Whether you're worried about what other people will think or you're worried about making sure all your training was worth it, during a game you are thinking too much about the outcome.

Then what can happen is that you aren't thinking about the outcome in a positive way (such as thinking about you’re doing well), you're likely thinking about not wanting to make a mistake or mess up.

But the thought of not wanting to make a mistake still has you thinking about making a mistake. This leads to fear and anxiety, both of which cause you to hold yourself back, play timidly and with a lot of tension.

That right there is how setting lofty goals and having a strong work ethic can sometimes lead to you actually underperforming during games.

Now, I am by no means advocating for you to stop caring, to stop setting goals, or to stop working hard. What I am advocating for is to stop worrying so much about the outcome and placing unreasonably high expectations on yourself simply because of the work you put in.

Using Goals & a Strong Work Ethic in a Positive Way

There's no substitute for hard work.

However, you want to make sure you know how to then balance the hard work with a proper mindset during games. That's what these tips will help you do.

It's not your training or your goals that are to blame for you underperforming. As I said earlier, it's the pressure you place on yourself to play perfectly because of the goals you've set and the work you've put in.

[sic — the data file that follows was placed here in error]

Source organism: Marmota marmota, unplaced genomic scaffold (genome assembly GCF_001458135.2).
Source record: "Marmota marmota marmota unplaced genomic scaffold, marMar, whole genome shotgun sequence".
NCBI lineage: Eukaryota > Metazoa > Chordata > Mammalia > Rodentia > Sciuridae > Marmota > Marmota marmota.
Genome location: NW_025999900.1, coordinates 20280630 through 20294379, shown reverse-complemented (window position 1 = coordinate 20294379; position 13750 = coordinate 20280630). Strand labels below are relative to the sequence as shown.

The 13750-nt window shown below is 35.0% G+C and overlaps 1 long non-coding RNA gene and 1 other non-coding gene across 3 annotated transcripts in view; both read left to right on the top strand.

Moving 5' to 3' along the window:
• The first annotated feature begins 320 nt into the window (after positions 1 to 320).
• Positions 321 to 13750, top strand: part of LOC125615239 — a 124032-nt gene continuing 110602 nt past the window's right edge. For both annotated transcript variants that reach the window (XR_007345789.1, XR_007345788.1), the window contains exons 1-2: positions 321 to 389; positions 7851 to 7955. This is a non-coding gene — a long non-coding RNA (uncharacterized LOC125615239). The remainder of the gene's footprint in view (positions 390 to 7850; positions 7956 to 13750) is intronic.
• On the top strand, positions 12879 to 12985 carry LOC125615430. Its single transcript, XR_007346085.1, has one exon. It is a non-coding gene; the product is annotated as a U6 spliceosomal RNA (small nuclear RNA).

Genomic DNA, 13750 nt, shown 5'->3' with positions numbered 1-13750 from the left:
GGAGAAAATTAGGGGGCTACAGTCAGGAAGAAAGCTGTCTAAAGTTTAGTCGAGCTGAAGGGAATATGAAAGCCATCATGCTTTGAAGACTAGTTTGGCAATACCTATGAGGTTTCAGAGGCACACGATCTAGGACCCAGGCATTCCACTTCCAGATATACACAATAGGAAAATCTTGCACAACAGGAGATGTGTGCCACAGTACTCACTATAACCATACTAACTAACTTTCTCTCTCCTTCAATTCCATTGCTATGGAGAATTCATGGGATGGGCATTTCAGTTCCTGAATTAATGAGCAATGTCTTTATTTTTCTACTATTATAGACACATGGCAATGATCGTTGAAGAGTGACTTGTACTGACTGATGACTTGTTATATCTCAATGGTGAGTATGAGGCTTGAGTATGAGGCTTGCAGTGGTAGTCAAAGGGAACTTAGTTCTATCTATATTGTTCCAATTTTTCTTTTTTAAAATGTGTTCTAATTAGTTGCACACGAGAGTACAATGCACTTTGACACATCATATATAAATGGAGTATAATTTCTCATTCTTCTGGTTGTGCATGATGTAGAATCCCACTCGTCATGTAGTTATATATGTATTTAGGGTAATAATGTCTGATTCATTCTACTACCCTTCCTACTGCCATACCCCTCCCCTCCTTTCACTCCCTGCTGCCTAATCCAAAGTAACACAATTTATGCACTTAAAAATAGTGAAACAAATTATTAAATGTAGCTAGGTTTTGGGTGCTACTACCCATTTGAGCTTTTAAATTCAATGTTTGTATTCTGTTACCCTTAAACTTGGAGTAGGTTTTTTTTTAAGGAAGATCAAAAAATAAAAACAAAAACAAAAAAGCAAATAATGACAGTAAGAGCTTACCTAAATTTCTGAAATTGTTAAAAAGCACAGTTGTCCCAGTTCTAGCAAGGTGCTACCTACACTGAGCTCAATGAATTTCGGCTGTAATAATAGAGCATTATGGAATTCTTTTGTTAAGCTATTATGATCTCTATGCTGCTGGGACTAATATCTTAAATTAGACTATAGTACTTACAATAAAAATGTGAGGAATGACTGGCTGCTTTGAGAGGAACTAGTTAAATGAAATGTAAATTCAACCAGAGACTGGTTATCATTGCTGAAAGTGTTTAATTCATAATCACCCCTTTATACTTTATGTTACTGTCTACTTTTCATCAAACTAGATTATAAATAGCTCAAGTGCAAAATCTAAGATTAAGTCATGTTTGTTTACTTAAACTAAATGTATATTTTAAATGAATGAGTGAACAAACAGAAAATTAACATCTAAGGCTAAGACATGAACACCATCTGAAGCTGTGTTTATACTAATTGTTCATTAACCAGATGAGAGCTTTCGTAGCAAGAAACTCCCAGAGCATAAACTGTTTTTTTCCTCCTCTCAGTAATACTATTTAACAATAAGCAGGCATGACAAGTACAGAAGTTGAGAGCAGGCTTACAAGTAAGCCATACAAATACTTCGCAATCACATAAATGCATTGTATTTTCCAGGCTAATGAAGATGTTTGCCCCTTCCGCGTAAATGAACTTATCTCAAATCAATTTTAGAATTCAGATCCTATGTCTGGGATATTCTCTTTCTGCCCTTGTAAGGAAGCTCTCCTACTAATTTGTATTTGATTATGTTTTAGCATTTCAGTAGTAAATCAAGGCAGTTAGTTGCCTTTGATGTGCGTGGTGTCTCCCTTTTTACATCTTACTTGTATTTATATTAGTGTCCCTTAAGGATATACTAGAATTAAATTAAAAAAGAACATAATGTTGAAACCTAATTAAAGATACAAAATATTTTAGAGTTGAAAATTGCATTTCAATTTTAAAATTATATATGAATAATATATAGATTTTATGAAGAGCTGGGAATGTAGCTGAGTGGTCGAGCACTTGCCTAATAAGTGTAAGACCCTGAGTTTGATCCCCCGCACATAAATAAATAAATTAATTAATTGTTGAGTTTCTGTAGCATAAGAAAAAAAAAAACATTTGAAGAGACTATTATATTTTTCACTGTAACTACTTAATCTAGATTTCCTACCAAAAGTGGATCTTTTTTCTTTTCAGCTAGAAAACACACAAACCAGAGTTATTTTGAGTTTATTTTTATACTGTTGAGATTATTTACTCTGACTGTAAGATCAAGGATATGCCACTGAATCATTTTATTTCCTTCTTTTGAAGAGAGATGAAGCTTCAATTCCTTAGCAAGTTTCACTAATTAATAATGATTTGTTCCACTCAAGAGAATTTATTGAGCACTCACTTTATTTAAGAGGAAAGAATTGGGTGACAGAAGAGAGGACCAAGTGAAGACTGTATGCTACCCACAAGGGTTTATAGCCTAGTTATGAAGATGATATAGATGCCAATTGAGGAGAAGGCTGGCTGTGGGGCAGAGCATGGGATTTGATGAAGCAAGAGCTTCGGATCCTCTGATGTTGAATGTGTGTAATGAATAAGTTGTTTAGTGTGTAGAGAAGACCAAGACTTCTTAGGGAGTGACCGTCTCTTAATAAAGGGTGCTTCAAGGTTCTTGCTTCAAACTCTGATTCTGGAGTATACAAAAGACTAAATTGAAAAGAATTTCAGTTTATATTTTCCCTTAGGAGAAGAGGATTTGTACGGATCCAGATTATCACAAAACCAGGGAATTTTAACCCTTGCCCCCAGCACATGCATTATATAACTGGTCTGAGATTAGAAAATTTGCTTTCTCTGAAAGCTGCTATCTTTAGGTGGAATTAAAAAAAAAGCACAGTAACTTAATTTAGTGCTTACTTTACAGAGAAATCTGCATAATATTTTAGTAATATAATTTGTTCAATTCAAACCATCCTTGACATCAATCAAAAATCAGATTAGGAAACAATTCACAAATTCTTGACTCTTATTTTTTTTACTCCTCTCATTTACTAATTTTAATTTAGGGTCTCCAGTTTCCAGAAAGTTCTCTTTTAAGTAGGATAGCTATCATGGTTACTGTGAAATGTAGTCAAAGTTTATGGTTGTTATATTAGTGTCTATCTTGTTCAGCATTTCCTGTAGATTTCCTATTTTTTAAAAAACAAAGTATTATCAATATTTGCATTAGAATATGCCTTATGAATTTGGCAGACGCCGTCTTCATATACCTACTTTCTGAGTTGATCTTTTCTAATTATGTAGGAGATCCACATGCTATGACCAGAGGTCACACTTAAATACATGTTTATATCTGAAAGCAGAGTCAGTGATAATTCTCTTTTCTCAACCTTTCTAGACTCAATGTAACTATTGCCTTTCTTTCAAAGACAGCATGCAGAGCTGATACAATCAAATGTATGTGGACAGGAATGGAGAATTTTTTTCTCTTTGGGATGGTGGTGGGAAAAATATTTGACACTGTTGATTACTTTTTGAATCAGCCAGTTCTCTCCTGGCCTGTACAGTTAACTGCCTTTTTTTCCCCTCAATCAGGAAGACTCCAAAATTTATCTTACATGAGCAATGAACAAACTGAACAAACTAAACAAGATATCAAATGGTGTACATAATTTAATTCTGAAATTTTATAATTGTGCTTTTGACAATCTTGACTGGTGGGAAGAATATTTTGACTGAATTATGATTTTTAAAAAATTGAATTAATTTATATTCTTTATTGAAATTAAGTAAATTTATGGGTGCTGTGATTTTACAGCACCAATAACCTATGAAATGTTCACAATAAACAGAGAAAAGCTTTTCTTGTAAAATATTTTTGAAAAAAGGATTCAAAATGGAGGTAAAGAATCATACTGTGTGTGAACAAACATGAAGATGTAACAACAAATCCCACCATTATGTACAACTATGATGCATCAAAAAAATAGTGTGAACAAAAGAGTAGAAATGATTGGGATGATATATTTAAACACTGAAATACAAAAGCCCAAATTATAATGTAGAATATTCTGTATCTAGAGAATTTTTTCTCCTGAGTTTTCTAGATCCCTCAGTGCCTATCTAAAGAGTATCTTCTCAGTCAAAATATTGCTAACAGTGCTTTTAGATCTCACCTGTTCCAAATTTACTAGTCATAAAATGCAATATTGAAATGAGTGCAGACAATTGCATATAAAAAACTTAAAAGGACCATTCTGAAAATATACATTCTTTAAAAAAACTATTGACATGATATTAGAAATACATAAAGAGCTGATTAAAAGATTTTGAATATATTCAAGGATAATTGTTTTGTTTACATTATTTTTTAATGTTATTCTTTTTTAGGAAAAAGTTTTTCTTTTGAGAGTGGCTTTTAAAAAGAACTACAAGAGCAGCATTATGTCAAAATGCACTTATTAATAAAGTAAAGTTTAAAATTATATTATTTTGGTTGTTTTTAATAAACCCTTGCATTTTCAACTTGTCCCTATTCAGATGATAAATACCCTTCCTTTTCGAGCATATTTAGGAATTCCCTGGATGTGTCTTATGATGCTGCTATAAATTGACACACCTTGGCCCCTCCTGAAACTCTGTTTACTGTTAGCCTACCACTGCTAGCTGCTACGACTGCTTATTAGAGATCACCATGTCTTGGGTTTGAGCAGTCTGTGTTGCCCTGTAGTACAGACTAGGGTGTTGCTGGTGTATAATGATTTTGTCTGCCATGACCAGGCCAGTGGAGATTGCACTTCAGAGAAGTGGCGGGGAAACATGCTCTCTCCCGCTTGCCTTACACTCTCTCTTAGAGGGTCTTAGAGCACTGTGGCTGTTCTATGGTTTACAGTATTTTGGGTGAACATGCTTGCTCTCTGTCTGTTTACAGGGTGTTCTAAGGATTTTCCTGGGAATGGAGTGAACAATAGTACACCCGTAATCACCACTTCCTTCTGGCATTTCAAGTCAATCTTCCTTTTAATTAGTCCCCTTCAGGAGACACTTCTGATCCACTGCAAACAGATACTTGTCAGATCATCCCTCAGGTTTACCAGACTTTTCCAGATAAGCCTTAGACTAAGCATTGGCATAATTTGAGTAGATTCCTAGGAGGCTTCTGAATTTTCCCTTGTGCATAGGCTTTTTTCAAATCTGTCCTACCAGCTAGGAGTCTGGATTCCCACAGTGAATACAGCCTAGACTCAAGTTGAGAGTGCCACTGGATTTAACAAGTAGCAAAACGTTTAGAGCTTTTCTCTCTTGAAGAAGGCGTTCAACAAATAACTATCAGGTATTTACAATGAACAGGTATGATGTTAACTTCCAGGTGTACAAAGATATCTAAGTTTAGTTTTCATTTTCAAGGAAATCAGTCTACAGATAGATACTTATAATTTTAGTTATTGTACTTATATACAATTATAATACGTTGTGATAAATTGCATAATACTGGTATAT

By following these tips, you can continue to work hard and set goals, all while combining that with high level performances during games.

Tip #1: Train to Improve, Not to Do Well in Your Next Game

This is such an interesting concept and one I talk with athletes about a lot. When you train, what is the reason you're doing it?

Are you trying to "fix" something so you can play better next game? Or are you training to continually improve as a player?

On the surface those may seem like the same thing. But here's the deal...training to play well in your next game drives outcome-oriented thinking.

It causes you to second guess your training and feel like what you're doing isn't worth it if you don't play well.

The simplest way to say it is that training with this type of mindset leads to tension and fear.

Instead, you want to train for continual improvement. Of course you want to do well in the next game, but the work you're doing this week (while it will help your performance) is focused on long-term growth and steady progress as a player.

When you do adopt this mindset shift, your work ethic isn't there solely to produce results. It's there to help you grow as a player. And it's that growth and the continual development of your skills that leads to the success you want during games.

Tip #2: Learn to Let Go During Games

As I said earlier, one of the main ways a strong work ethic and setting high goals for yourself hurts you is because of the fear and anxiety it generates during games.

This is because you are trying to force the outcome.

Funny enough, it shows that you aren't truly trusting in the work you've put in. Instead, you are second guessing yourself and may feel like even though you did train hard, it's not good enough.